Last thing I'm sayin on this: If all the salt story is true, why do hams go bad when there not cured even in a brine solution? Because there ain't nothin gettin inta the middle a the meat quick enough ta stop it. That's why they've been pumped er injected.
Yall do what ya like, me, I'm usin cure when doin hams. Ain't runin the risk of a lawsuit cause somebody gets sick of a spoiled ham.
Also, if cure wasn't needed, packers an others wouldn't go ta the added expense a usin it. It makes a product safe. I can't think of a cleaner enviroment then a ham line in a packin house.
From a USDA site on hams:Wet Curing or Brine Cure
Brine curing is the most popular way of producing hams. It is a wet cure whereby fresh meat is injected with a curing solution before cooking. Brining ingredients can include ingredients such as salt, sugar, sodium nitrite, sodium nitrate, sodium erythorbate, sodium phosphate, potassium chloride, water and flavorings. Smoke flavoring (liquid smoke) may also be injected with brine solution. Cooking may
occur during this process.Foodborne Pathogens
These foodborne pathogens (organisms in food that can cause disease) are associated with ham:
- Trichinella spiralis (trichinae) - Parasites are sometimes present in hogs. All hams must be processed according to USDA guidelines to kill trichinae.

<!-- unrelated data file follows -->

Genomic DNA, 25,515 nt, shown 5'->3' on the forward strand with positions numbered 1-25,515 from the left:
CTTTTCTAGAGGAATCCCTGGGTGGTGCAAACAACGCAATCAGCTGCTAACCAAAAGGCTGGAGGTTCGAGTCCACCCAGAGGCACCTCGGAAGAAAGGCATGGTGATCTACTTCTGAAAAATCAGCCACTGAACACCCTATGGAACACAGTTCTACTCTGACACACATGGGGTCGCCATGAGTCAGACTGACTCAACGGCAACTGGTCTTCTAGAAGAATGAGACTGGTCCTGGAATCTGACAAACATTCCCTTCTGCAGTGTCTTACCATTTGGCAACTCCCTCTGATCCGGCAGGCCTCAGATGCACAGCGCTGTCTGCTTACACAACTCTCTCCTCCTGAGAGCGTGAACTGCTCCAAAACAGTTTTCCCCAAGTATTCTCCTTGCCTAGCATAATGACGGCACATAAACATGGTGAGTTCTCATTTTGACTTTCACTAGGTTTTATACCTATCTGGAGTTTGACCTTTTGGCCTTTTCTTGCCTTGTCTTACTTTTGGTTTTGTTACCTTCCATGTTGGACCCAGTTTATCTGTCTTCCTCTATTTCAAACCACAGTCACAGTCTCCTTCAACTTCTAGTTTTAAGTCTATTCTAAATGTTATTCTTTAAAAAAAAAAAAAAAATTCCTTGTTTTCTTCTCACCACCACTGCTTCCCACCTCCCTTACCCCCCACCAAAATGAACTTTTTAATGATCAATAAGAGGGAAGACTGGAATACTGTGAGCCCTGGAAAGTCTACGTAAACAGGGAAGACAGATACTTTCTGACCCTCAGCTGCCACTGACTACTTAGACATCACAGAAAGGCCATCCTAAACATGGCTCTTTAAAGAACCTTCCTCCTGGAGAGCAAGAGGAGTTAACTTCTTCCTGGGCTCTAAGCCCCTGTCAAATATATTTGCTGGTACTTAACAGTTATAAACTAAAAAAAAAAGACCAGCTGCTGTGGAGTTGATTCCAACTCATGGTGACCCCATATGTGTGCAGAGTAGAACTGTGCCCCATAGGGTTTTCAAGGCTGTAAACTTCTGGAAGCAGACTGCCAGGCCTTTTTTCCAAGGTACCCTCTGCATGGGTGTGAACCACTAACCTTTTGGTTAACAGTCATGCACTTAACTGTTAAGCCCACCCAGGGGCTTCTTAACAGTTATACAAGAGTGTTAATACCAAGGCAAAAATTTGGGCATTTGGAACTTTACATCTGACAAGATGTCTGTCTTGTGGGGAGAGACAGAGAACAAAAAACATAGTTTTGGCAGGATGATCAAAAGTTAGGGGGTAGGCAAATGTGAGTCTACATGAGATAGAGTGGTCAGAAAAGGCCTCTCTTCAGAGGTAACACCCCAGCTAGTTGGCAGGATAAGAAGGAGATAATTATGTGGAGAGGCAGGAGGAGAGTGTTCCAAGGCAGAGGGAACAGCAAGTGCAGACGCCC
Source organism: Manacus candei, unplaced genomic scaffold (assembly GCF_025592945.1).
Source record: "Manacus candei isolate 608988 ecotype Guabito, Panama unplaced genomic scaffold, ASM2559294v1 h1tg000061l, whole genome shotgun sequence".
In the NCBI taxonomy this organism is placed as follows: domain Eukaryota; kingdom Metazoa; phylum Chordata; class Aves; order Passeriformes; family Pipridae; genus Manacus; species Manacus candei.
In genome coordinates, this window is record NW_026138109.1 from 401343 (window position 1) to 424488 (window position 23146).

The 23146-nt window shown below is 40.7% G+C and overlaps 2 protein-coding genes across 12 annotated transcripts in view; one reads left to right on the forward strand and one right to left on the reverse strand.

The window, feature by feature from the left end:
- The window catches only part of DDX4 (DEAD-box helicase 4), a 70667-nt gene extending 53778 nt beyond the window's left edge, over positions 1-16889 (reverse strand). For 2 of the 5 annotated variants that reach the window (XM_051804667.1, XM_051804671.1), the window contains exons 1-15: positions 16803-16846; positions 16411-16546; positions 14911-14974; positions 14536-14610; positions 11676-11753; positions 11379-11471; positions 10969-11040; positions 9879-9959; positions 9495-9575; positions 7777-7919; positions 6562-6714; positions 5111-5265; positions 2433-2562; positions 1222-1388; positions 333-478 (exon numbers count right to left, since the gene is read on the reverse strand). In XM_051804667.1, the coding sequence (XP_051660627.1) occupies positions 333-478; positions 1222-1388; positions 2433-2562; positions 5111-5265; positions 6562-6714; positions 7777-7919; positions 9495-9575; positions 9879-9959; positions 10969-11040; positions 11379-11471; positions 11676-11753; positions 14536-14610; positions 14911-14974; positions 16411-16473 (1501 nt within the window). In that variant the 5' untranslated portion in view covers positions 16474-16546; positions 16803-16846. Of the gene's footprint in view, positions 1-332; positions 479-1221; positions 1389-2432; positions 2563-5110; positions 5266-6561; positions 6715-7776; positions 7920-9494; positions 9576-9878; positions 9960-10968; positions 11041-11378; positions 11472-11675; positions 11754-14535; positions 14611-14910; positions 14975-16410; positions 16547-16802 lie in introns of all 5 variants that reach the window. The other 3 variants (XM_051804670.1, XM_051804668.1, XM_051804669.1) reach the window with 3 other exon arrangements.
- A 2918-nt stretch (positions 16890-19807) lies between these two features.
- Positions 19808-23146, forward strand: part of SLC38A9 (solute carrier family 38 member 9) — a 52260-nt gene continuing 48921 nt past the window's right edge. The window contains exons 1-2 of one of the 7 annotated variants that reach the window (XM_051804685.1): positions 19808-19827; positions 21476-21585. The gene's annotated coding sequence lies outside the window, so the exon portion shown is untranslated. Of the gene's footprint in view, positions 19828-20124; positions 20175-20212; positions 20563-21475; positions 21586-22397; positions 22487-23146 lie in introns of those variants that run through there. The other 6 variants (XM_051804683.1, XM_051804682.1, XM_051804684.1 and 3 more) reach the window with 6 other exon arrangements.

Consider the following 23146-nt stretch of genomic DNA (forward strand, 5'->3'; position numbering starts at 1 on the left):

- Staphylococcus aureus (staph) - Bacteria are destroyed by cooking and processing but can be re-introduced via mishandling. The bacteria can then produce a toxin which is not destroyed by further cooking. Dry curing of hams may or may not destroy S. aureus, but the high salt content on the exterior inhibits these bacteria. When the ham is sliced, the moister interior will permit staphylococcal multiplication. Thus sliced dry-cured hams must be refrigerated.
- Mold - Can often be found on country cured ham. Most of these are harmless but some molds can produce mycotoxins. Molds grow on hams during the long curing and drying process because the high salt and low temperatures do not inhibit these robust organisms. DO NOT DISCARD the ham. Wash it with hot water and scrub off the mold with a stiff vegetable brush.